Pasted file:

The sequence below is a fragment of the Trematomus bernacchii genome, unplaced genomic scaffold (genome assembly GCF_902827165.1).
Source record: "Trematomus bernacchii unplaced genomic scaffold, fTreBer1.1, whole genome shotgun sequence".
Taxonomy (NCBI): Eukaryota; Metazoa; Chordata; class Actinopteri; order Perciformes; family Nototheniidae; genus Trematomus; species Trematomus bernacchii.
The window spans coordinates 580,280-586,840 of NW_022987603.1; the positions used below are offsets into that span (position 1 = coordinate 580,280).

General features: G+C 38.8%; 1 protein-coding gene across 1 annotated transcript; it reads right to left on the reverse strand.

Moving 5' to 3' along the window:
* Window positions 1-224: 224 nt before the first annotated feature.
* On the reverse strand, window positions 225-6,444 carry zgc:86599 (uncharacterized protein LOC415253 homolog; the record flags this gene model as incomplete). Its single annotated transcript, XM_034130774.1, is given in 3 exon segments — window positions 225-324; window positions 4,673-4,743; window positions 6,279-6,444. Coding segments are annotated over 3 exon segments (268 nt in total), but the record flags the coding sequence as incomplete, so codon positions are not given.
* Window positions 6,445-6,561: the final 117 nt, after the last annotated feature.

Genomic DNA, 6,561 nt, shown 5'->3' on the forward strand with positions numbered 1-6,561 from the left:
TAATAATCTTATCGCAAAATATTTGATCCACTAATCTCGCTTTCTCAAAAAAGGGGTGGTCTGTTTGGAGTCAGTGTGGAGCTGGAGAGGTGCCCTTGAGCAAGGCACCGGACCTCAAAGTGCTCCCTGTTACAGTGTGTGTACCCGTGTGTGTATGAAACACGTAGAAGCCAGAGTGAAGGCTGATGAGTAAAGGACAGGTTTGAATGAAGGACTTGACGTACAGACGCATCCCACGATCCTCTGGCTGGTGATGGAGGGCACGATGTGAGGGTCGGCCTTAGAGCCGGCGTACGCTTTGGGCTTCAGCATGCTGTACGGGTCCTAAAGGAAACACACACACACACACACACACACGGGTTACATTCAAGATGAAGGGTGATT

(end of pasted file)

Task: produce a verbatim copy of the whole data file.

The sequence below is a fragment of the Trematomus bernacchii genome, unplaced genomic scaffold (genome assembly GCF_902827165.1).
Source record: "Trematomus bernacchii unplaced genomic scaffold, fTreBer1.1, whole genome shotgun sequence".
Taxonomy (NCBI): Eukaryota; Metazoa; Chordata; class Actinopteri; order Perciformes; family Nototheniidae; genus Trematomus; species Trematomus bernacchii.
The window spans coordinates 580,280-586,840 of NW_022987603.1; the positions used below are offsets into that span (position 1 = coordinate 580,280).

General features: G+C 38.8%; 1 protein-coding gene across 1 annotated transcript; it reads right to left on the reverse strand.

Moving 5' to 3' along the window:
* Window positions 1-224: 224 nt before the first annotated feature.
* On the reverse strand, window positions 225-6,444 carry zgc:86599 (uncharacterized protein LOC415253 homolog; the record flags this gene model as incomplete). Its single annotated transcript, XM_034130774.1, is given in 3 exon segments — window positions 225-324; window positions 4,673-4,743; window positions 6,279-6,444. Coding segments are annotated over 3 exon segments (268 nt in total), but the record flags the coding sequence as incomplete, so codon positions are not given.
* Window positions 6,445-6,561: the final 117 nt, after the last annotated feature.

Genomic DNA, 6,561 nt, shown 5'->3' on the forward strand with positions numbered 1-6,561 from the left:
TAATAATCTTATCGCAAAATATTTGATCCACTAATCTCGCTTTCTCAAAAAAGGGGTGGTCTGTTTGGAGTCAGTGTGGAGCTGGAGAGGTGCCCTTGAGCAAGGCACCGGACCTCAAAGTGCTCCCTGTTACAGTGTGTGTACCCGTGTGTGTATGAAACACGTAGAAGCCAGAGTGAAGGCTGATGAGTAAAGGACAGGTTTGAATGAAGGACTTGACGTACAGACGCATCCCACGATCCTCTGGCTGGTGATGGAGGGCACGATGTGAGGGTCGGCCTTAGAGCCGGCGTACGCTTTGGGCTTCAGCATGCTGTACGGGTCCTAAAGGAAACACACACACACACACACACACACGGGTTACATTCAAGATGAAGGGTGATT